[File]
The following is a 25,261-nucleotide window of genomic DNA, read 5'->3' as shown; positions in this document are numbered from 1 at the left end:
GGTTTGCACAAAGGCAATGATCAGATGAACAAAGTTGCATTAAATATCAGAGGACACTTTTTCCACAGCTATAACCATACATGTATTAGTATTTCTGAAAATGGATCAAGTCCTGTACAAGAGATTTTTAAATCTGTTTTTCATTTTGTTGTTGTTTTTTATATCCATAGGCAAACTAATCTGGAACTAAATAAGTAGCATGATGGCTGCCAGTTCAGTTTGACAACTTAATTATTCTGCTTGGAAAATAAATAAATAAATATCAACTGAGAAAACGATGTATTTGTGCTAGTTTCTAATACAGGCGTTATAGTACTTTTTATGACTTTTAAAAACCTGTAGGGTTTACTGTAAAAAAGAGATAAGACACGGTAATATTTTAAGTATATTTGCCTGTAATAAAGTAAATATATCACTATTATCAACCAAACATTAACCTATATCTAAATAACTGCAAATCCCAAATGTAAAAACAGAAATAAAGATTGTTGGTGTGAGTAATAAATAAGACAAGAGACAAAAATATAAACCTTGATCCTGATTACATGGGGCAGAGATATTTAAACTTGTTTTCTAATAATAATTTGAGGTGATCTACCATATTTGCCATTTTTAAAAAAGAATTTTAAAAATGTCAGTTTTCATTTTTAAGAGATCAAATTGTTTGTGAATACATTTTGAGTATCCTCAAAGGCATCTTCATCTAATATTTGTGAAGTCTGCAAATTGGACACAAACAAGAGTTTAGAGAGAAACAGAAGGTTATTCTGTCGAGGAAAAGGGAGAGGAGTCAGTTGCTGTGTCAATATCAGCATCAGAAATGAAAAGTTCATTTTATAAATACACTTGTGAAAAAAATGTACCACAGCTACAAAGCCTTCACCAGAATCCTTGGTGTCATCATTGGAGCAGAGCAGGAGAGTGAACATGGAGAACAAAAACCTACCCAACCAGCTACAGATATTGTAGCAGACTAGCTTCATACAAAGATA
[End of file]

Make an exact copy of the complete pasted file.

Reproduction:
The following is a 25,261-nucleotide window of genomic DNA, read 5'->3' as shown; positions in this document are numbered from 1 at the left end:
GGTTTGCACAAAGGCAATGATCAGATGAACAAAGTTGCATTAAATATCAGAGGACACTTTTTCCACAGCTATAACCATACATGTATTAGTATTTCTGAAAATGGATCAAGTCCTGTACAAGAGATTTTTAAATCTGTTTTTCATTTTGTTGTTGTTTTTTATATCCATAGGCAAACTAATCTGGAACTAAATAAGTAGCATGATGGCTGCCAGTTCAGTTTGACAACTTAATTATTCTGCTTGGAAAATAAATAAATAAATATCAACTGAGAAAACGATGTATTTGTGCTAGTTTCTAATACAGGCGTTATAGTACTTTTTATGACTTTTAAAAACCTGTAGGGTTTACTGTAAAAAAGAGATAAGACACGGTAATATTTTAAGTATATTTGCCTGTAATAAAGTAAATATATCACTATTATCAACCAAACATTAACCTATATCTAAATAACTGCAAATCCCAAATGTAAAAACAGAAATAAAGATTGTTGGTGTGAGTAATAAATAAGACAAGAGACAAAAATATAAACCTTGATCCTGATTACATGGGGCAGAGATATTTAAACTTGTTTTCTAATAATAATTTGAGGTGATCTACCATATTTGCCATTTTTAAAAAAGAATTTTAAAAATGTCAGTTTTCATTTTTAAGAGATCAAATTGTTTGTGAATACATTTTGAGTATCCTCAAAGGCATCTTCATCTAATATTTGTGAAGTCTGCAAATTGGACACAAACAAGAGTTTAGAGAGAAACAGAAGGTTATTCTGTCGAGGAAAAGGGAGAGGAGTCAGTTGCTGTGTCAATATCAGCATCAGAAATGAAAAGTTCATTTTATAAATACACTTGTGAAAAAAATGTACCACAGCTACAAAGCCTTCACCAGAATCCTTGGTGTCATCATTGGAGCAGAGCAGGAGAGTGAACATGGAGAACAAAAACCTACCCAACCAGCTACAGATATTGTAGCAGACTAGCTTCATACAAAGATA